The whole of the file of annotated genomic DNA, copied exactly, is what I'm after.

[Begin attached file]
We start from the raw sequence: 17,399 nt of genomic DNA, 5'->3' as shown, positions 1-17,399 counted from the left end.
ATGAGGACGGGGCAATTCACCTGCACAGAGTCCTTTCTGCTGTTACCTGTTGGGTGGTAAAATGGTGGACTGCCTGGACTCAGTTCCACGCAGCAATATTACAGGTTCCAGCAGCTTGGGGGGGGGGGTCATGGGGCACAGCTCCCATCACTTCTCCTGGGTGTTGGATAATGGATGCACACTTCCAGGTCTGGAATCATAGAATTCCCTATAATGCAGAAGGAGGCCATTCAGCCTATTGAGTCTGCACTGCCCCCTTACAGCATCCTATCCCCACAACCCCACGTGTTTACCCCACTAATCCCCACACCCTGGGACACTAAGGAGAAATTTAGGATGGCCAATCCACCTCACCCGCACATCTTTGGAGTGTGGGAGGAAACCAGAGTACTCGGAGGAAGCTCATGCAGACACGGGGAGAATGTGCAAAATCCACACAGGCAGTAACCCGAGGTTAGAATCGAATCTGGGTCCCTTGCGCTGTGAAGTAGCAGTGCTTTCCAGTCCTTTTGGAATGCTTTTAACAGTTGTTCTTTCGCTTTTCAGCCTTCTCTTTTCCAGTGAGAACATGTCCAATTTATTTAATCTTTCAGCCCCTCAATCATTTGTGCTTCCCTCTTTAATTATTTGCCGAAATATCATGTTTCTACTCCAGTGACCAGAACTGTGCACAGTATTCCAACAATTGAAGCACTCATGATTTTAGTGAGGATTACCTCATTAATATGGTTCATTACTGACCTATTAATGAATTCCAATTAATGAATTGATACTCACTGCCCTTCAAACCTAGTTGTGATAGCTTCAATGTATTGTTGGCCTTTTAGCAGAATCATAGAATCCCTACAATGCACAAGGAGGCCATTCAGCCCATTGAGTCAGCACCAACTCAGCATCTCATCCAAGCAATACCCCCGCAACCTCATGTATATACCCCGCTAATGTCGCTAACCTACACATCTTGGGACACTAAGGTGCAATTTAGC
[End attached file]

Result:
We start from the raw sequence: 17,399 nt of genomic DNA, 5'->3' as shown, positions 1-17,399 counted from the left end.
ATGAGGACGGGGCAATTCACCTGCACAGAGTCCTTTCTGCTGTTACCTGTTGGGTGGTAAAATGGTGGACTGCCTGGACTCAGTTCCACGCAGCAATATTACAGGTTCCAGCAGCTTGGGGGGGGGGGTCATGGGGCACAGCTCCCATCACTTCTCCTGGGTGTTGGATAATGGATGCACACTTCCAGGTCTGGAATCATAGAATTCCCTATAATGCAGAAGGAGGCCATTCAGCCTATTGAGTCTGCACTGCCCCCTTACAGCATCCTATCCCCACAACCCCACGTGTTTACCCCACTAATCCCCACACCCTGGGACACTAAGGAGAAATTTAGGATGGCCAATCCACCTCACCCGCACATCTTTGGAGTGTGGGAGGAAACCAGAGTACTCGGAGGAAGCTCATGCAGACACGGGGAGAATGTGCAAAATCCACACAGGCAGTAACCCGAGGTTAGAATCGAATCTGGGTCCCTTGCGCTGTGAAGTAGCAGTGCTTTCCAGTCCTTTTGGAATGCTTTTAACAGTTGTTCTTTCGCTTTTCAGCCTTCTCTTTTCCAGTGAGAACATGTCCAATTTATTTAATCTTTCAGCCCCTCAATCATTTGTGCTTCCCTCTTTAATTATTTGCCGAAATATCATGTTTCTACTCCAGTGACCAGAACTGTGCACAGTATTCCAACAATTGAAGCACTCATGATTTTAGTGAGGATTACCTCATTAATATGGTTCATTACTGACCTATTAATGAATTCCAATTAATGAATTGATACTCACTGCCCTTCAAACCTAGTTGTGATAGCTTCAATGTATTGTTGGCCTTTTAGCAGAATCATAGAATCCCTACAATGCACAAGGAGGCCATTCAGCCCATTGAGTCAGCACCAACTCAGCATCTCATCCAAGCAATACCCCCGCAACCTCATGTATATACCCCGCTAATGTCGCTAACCTACACATCTTGGGACACTAAGGTGCAATTTAGC